Up to 45% of patients who undergo primary total knee arthroplasty (TKA) with contemporary implants have residual anterior knee pain. While a specific evaluation of anterior knee symptoms is mandatory, little is known about the capability of patellofemoral scores to be used individually. This study aimed to assess the distribution of patellofemoral scores after TKA from a uniform cohort and to investigate their external validity and ability to detect anterior knee symptoms using floor and ceiling effects.
Patellofemoral scores have high construct validity and fewer floor/ceiling effects than general knee scores.
We prospectively included 113 consecutive patients who underwent primary TKA for primary osteoarthritis at a single University Hospital. Clinical outcomes included patellofemoral scores (HSS Patella, Kujala and Lille scores) and general knee scores (KOOS and new KSS) at 1-year follow-up. The floor and ceiling effects were considered as significant when greater than 15%. These were determined for each score individually and for composite scores (combination of patellofemoral scores and new KSS). The construct validity of each score and their ability to detect anterior knee pain was evaluated.
Patellofemoral scores showed no floor effect but a significant ceiling effect (from 25% to 65%). This ceiling effect decreased when composite scores were used. The convergent validity test showed strong correlation between patellofemoral scores (from 0.741 to 0.819, p<0.00001) and a better ability to discriminate anterior knee pain than the general knee scores.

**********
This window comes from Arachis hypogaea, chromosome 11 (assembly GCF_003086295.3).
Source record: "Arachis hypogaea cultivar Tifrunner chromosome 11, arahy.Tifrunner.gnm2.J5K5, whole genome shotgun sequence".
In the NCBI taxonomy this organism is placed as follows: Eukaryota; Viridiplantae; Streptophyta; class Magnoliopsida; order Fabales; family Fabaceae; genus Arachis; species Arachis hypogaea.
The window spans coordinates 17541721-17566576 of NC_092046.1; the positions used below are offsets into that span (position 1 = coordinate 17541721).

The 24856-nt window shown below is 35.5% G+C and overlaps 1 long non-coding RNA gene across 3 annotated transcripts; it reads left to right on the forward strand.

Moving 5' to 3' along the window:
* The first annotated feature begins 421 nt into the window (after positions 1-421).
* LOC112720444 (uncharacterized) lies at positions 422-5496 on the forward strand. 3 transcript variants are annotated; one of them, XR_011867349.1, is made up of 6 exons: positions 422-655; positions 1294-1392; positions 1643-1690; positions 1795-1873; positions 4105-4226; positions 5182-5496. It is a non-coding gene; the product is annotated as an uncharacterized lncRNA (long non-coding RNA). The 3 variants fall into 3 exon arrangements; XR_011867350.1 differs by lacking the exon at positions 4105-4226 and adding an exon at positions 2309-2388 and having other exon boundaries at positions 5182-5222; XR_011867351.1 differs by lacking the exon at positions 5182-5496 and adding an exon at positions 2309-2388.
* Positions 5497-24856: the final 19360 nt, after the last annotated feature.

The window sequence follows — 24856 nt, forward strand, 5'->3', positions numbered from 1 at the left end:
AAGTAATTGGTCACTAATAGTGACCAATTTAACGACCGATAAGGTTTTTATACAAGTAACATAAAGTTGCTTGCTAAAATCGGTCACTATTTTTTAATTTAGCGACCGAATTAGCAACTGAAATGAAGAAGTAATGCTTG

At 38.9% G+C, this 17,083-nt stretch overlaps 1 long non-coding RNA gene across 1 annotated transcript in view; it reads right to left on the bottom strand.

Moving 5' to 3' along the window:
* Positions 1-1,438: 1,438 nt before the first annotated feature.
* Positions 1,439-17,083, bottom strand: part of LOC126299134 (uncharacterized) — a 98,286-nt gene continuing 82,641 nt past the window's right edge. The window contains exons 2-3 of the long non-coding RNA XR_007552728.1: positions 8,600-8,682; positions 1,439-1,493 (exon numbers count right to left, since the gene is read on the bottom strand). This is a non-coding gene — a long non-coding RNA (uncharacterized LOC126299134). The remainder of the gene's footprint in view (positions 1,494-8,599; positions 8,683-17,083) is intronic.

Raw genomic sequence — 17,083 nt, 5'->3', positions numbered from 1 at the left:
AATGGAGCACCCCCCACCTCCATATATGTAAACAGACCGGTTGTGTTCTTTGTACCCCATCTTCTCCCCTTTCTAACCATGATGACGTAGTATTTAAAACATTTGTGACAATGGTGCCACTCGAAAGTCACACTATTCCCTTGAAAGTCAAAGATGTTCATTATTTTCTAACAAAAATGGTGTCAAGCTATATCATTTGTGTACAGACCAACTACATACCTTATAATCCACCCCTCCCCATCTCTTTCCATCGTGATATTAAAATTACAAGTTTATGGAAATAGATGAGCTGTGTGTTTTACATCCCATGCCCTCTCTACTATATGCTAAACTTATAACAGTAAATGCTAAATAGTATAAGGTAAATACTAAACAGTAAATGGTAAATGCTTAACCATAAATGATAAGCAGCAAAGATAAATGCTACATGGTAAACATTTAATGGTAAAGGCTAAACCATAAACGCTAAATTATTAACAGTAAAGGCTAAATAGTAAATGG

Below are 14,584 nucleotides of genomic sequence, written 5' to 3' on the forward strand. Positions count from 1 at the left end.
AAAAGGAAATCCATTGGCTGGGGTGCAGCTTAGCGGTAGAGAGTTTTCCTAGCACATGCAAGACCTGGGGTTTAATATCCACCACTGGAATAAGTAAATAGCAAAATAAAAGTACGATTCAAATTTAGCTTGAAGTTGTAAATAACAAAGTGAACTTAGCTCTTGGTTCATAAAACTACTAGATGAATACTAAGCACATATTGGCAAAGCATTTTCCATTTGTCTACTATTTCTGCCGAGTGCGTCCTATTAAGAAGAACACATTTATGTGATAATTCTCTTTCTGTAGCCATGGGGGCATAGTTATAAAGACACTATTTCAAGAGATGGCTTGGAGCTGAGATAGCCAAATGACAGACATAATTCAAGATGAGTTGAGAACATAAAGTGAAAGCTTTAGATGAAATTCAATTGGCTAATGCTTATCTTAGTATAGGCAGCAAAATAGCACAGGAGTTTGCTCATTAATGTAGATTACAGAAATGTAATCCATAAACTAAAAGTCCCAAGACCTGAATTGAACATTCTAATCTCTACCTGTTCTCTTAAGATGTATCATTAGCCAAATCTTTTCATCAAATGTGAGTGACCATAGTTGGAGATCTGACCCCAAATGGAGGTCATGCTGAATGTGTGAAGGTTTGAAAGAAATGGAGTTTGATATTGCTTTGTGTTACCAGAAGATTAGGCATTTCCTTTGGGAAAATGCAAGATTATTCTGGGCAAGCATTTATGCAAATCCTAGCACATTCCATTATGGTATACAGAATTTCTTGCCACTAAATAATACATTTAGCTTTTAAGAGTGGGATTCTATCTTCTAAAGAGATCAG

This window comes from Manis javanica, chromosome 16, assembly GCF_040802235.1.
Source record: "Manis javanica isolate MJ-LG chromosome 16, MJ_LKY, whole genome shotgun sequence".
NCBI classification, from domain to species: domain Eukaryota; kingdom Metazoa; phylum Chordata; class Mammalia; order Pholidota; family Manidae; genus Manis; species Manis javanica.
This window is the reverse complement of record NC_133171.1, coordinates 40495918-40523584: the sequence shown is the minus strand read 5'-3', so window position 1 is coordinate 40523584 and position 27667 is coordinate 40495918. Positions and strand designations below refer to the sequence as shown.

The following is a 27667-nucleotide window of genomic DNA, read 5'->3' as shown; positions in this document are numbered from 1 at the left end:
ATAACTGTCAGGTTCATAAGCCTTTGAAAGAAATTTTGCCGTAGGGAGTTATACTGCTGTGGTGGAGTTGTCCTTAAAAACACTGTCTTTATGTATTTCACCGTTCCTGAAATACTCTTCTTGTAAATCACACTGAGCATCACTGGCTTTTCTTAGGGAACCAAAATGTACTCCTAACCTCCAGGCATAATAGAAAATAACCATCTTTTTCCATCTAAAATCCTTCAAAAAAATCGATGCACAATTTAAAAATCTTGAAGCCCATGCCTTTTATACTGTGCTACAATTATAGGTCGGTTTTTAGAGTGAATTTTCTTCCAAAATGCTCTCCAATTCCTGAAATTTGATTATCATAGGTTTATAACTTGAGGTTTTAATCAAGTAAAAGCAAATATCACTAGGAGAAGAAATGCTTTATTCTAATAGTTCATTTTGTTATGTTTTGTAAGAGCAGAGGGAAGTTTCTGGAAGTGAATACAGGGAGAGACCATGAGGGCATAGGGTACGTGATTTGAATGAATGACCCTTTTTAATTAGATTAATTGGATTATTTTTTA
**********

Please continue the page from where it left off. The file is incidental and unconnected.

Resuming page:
Patellofemoral scores showed no floor effect and a very good construct validity for anterior knee pain after TKA. However, studies aiming to monitor anterior knee symptoms after TKA should combine scoring systems to included patellofemoral-related items rather than use patellofemoral scores alone due their ceiling effects.
Level of evidence
III; prospective study.Le texte complet de cet article est disponible en PDF.
Keywords : Outcomes, Reliability, Total knee arthroplasty, Patellofemoral, Quality of life
|☆|| This work was performed at Lapeyronie University Hospital, Montpellier, France.